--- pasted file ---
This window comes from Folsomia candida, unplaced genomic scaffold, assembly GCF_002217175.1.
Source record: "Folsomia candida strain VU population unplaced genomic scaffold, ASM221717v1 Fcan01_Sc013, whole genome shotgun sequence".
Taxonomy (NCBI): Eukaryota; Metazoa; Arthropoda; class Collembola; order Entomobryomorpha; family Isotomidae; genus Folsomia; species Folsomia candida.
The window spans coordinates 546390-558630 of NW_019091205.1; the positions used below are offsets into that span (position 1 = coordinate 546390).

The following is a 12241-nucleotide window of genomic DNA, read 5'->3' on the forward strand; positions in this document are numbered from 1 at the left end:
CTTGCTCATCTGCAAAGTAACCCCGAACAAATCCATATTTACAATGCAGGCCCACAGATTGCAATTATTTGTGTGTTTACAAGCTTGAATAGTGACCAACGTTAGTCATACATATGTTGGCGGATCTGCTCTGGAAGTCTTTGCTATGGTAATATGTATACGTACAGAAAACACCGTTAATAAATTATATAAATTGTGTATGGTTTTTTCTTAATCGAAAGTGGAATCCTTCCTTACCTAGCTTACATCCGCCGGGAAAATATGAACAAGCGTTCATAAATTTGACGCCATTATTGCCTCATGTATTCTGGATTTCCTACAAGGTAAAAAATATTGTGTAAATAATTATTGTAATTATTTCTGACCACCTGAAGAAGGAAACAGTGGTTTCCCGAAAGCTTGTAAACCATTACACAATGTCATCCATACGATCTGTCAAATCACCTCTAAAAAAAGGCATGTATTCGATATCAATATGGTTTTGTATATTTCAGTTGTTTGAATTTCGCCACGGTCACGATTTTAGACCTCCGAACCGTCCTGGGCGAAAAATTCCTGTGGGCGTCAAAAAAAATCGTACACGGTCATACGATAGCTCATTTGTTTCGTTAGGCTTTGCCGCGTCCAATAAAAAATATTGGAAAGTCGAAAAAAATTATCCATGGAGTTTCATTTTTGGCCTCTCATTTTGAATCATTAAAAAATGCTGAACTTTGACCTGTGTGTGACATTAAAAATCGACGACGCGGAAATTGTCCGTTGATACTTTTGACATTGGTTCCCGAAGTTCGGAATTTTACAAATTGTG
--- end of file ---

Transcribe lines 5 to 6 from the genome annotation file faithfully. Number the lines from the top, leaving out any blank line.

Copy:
The following is a 12241-nucleotide window of genomic DNA, read 5'->3' on the forward strand; positions in this document are numbered from 1 at the left end:
CTTGCTCATCTGCAAAGTAACCCCGAACAAATCCATATTTACAATGCAGGCCCACAGATTGCAATTATTTGTGTGTTTACAAGCTTGAATAGTGACCAACGTTAGTCATACATATGTTGGCGGATCTGCTCTGGAAGTCTTTGCTATGGTAATATGTATACGTACAGAAAACACCGTTAATAAATTATATAAATTGTGTATGGTTTTTTCTTAATCGAAAGTGGAATCCTTCCTTACCTAGCTTACATCCGCCGGGAAAATATGAACAAGCGTTCATAAATTTGACGCCATTATTGCCTCATGTATTCTGGATTTCCTACAAGGTAAAAAATATTGTGTAAATAATTATTGTAATTATTTCTGACCACCTGAAGAAGGAAACAGTGGTTTCCCGAAAGCTTGTAAACCATTACACAATGTCATCCATACGATCTGTCAAATCACCTCTAAAAAAAGGCATGTATTCGATATCAATATGGTTTTGTATATTTCAGTTGTTTGAATTTCGCCACGGTCACGATTTTAGACCTCCGAACCGTCCTGGGCGAAAAATTCCTGTGGGCGTCAAAAAAAATCGTACACGGTCATACGATAGCTCATTTGTTTCGTTAGGCTTTGCCGCGTCCAATAAAAAATATTGGAAAGTCGAAAAAAATTATCCATGGAGTTTCATTTTTGGCCTCTCATTTTGAATCATTAAAAAATGCTGAACTTTGACCTGTGTGTGACATTAAAAATCGACGACGCGGAAATTGTCCGTTGATACTTTTGACATTGGTTCCCGAAGTTCGGAATTTTACAAATTGTG